William Deverell — Novelist

The official website of William Deverell, Winner of the Dashiell Hammett Award for Literary Excellence in North American Crime Writing

The Blog: February 18, 2014

For the Fun of It

Dear future best-selling crime writers: an apology.

In my last entry, February 8, I promised that this week I would offer strategies for devising compelling, page-turning ideas for your plots – strategies that, admittedly, I filched from Horace Widgeon. But I got sidetracked by the old sot himself.

Here’s what happened. The other day I visited a used-book store – I don’t normally go to such places; it’s hard seeing your books on the dollar rack, earning not a nickel in royalties – hoping to buy a replacement copy of Widgeon’s The Mystery Novel Unravelled, one of his popular How To’s. My own copy had itself unravelled, from heavy thumbing.

None was in stock, and I ended up purchasing a dog-eared copy of one of his novels. Truth to tell, I hadn’t been keeping up with this prolific author since I was turned off by his depressing 1985 award-winner, Digging Your Own Grave.

The book I bought is titled For the Fun of It, which I thought an odd title for a crime novel. Perhaps the author had written something light-hearted for a change, hoping to persuade readers he actually has a sense of humour, one he managed to stifle in his thirty-five Inspector Grodgins novels.

For the Fun of It came out two decades ago, and no, it’s not comedic. However, to my surprise, I became completely absorbed in it. The setting, as in most of Widgeon’s fictions, is the apparently crime-ravaged town of Illings-on-Little Close, where evildoers are invariably brought to justice by the indomitable but stuffy Inspector Grodgins and his wrong-footing sidekick, Constable Marchmont.

As a result of a bullet wound to the head in a prequel, which I now regret not having read, Grodgins was still suffering a severe visual agnosia, impairing his ability to recognize familiar faces, and even objects. Despite the handicap, his finely tuned skills had him closing in on a bad apple who’d randomly killed several friendless loners.

The following majestic passage is POV the sexually challenged bad guy, who can achieve climax only in the presence of death … and commits murder, yes, for the fun of it. (Widgeon provides a dubious psychological mock-up of this rare disorder, which I’ll skip here.)

“He could feel it mounting. He could feel it coming. Then, as he watched Tom the Poacher’s ruddy face turn blue, there came an accelerating procession of orgasmic jolts, more powerful than with Donny Millibun, more powerful than in his most intense fantasies. There followed an explosion of pure, rich, volcanic pleasure that coursed hotly through every gland and organ and muscle, and that thickened and hardened his phallus until it felt like a pulsing stretch of tempered steel, and that found such shuddering, ecstatic release through that orifice that he fought to stifle a roar of rapture.”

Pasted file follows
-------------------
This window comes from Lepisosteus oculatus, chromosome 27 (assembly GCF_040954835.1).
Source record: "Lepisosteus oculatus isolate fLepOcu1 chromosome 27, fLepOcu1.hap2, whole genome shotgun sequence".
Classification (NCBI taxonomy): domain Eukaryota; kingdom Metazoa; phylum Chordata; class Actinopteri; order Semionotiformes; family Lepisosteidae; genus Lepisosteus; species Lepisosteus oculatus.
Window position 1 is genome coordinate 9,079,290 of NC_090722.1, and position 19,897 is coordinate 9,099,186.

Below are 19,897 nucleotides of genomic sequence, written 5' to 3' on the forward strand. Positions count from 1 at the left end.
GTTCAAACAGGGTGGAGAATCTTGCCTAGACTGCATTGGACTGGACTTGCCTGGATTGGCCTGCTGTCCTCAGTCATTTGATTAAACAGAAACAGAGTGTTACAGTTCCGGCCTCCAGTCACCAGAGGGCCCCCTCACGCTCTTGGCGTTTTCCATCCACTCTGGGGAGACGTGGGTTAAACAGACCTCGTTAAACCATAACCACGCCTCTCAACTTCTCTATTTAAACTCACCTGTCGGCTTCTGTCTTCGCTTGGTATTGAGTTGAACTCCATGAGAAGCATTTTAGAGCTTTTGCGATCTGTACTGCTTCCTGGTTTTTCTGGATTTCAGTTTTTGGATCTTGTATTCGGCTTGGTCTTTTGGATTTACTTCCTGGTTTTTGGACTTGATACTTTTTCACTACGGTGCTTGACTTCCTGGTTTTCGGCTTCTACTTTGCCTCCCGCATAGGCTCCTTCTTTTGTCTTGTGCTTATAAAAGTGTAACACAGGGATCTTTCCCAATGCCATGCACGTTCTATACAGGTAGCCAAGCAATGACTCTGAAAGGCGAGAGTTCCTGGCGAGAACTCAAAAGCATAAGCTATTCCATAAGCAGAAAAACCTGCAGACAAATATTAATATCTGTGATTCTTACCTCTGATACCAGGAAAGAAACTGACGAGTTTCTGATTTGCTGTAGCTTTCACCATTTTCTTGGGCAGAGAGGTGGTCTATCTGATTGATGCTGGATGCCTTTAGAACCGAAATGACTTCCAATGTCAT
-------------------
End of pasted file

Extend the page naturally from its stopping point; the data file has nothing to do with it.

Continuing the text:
Doubtless, before launching into that prurient paragraph, Widgeon downed a several stiff shots of his favourite malt.

Spoiler alert: if a copy of For the Fun of It happens to be lying on your bed table, as yet unopened, you ought to close this window immediately and return to your Facebook page.

I’ll give you a moment…

For those brave men and women left, here’s a synopsis of the climactic final chapter, set in the billiards room of Illings Close Castle, wherein the visually impaired inspector has assembled divers suspects with faces he can’t recognize, among them the premise’s resident earl, Lord Scarfe-Robbins – whom Grodgins isn’t able to pinpoint in the crowd, though he hurls challenges in his general direction.

“In your efforts at normal sexual conjoining,” the inspector declaims (at no one in particular), “you were impotent, sir. As Donny Millibun underwent his death throes after falling from the roof, you found yourself aroused to the point of orgasm. Then the killings began. In your warped mind, you realized you’d finally found a satisfying form of congress with another – in death. Yes, murder, the only way you could achieve a sexual climax.”

“You’re dead wrong, you rotter!”

Grodgins seeks the source of that frantic voice, and is finally able to locate Lord Scarfe-Robbins in the faceless crowd, whereupon he produces, at the end of a billiard cue, what he hopes is a pair of soiled underwear. “Your Lordship is perhaps unfamiliar with the new science of DNA profiling. The semen on this garment, sir, holds your genetic fingerprints.”

As Scarfe-Robbins bolts for the stairs, a man in some kind of uniform races off in pursuit, nearly toppling Mrs. Gullweather. Grodgins easily concludes the pursuer is Constable Marchmont.

Lord Scarfe-Robbins is ultimately marched off to the pokey swearing vengeance against the protagonist. “I’ll get you one day, Grodgins! I’ll cut out your gizzard, you stinking, short-eyed bastard!” Brilliantly setting the stage for the sequel.

In brief denouement, Inspector Grodgins arrives home, his agnosia still in full bloom, to find a female foursome playing bridge in the parlour, and he can’t tell which is his wife.